The impact of atmospheric boundary layer (ABL) interactions with large scale stably-stratified flow over an isolated, two-dimensional hill is investigated using turbulence resolving large-eddy simulations across a range of classical inverse Froude number, Fr-1 = Nh/Ug. We find that an alternative choice in the characteristic vertical length scale such as Frc-1= N(h-zi)/Ug, where zi is the ABL height, better captures both the onset of internal gravity wave, (IGW)-breaking and lee-side flow response regime. It is shown via energy spectra, that the onset of the nonlinear-breakdown regime, Frc-1 ~1.0, is initiated when IGW vertical wavelength becomes comparable to scales of sufficiently energetic turbulence in the stagnation zone and ABL. These spectra support the notion of an abrupt transition in lee-side flow response regime, and illustrate two distinct turbulent kinetic energy distribution states for the trapped-lee-wave and the nonlinear-breakdown regimes. In addition, we use these LES model results to investigate the role and accuracy of one-dimensional planetary boundary layer (PBL) parameterizations commonly used in mesoscale models.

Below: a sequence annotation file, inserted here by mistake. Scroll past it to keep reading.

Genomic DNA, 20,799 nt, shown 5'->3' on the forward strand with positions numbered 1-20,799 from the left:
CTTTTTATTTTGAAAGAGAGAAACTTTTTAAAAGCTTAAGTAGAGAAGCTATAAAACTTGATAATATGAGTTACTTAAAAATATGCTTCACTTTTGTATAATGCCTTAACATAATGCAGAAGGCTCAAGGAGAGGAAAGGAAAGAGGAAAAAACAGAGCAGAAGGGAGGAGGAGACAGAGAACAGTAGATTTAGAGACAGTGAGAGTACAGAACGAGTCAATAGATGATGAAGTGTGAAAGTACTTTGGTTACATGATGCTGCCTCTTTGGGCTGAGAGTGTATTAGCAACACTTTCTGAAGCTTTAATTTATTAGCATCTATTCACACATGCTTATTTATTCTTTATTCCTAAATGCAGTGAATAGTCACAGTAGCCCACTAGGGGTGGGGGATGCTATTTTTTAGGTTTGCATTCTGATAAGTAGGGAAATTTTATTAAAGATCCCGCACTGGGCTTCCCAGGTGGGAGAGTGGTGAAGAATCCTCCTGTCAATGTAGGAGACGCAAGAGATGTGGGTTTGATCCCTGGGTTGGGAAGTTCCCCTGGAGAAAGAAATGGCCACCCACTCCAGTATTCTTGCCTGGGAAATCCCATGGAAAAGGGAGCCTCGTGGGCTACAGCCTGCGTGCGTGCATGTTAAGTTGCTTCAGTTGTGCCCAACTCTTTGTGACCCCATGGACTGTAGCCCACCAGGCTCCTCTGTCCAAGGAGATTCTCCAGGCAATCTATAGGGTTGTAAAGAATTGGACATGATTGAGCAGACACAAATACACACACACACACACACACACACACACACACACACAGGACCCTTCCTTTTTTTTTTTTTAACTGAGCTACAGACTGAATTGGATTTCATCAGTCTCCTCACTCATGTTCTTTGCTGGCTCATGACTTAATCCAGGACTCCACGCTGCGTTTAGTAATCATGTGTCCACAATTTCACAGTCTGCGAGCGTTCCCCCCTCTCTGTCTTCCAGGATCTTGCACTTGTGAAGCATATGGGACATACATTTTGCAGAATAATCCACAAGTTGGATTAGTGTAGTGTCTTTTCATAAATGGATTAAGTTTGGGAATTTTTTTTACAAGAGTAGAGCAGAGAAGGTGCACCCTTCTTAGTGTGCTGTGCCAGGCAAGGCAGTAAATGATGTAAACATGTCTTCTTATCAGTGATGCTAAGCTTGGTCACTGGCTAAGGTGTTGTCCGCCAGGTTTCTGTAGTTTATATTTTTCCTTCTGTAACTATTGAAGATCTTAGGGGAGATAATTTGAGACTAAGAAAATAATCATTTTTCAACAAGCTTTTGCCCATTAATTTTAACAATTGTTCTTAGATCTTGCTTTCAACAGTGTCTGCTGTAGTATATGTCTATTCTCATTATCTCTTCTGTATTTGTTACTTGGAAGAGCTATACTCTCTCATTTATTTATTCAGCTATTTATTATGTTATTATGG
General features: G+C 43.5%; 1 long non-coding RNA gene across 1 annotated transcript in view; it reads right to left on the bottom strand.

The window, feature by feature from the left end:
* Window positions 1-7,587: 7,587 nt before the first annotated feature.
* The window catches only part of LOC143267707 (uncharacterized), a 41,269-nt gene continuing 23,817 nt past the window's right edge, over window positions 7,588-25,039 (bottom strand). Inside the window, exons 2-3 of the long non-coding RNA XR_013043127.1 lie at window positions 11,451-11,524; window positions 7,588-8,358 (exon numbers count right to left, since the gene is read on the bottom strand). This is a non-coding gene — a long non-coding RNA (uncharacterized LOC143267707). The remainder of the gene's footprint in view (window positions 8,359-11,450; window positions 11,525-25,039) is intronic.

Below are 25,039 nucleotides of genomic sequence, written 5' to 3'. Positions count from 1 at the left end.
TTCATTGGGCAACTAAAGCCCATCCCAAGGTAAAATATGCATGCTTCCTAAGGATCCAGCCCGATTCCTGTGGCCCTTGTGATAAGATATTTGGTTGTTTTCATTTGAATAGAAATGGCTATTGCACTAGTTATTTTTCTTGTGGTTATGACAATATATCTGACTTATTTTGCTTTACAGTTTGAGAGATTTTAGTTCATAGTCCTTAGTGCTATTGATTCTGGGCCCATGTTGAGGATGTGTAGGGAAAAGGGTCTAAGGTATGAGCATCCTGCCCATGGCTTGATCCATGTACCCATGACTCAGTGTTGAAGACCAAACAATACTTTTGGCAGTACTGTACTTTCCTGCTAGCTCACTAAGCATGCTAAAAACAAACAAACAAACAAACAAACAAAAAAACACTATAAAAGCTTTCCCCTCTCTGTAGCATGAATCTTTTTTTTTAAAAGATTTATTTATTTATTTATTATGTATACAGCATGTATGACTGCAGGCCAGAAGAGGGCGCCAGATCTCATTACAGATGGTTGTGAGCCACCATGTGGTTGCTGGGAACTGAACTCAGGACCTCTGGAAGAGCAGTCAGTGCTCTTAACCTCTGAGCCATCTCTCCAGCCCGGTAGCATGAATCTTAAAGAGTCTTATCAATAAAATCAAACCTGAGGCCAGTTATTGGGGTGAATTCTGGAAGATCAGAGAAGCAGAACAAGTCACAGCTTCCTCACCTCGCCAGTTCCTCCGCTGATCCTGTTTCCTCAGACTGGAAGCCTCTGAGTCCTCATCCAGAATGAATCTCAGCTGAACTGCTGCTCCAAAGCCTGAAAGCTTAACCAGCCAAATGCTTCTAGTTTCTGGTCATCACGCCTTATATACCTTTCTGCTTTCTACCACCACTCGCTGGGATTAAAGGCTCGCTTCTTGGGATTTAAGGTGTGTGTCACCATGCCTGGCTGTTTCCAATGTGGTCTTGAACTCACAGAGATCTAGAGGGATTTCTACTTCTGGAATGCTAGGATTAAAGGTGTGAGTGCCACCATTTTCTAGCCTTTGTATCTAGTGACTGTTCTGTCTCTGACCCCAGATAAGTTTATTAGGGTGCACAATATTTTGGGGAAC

Mesoscale simulations utilizing four one-dimensional PBL parameterizations result overall in reasonable agreement with the LES results for vertical wavelength, velocity amplitude, and turbulent kinetic energy distribution in the region of downhill shooting flow. Yet, the assumption of horizontal homogeneity in PBL parameterizations does not hold in the context of these complex flow configurations, resulting in a vertical wavelength shift producing errors of ~10 ms-1 at locations farther downstream due to the presence of a coherent trapped lee wave that does not mix with the atmospheric boundary layer. This effort, despite the simplicity of the terrain considered, illustrates the need for development of three-dimensional PBL schemes to improve mesoscale predictions in complex-terrain and other types of flows where one-dimensional PBL assumptions are violated.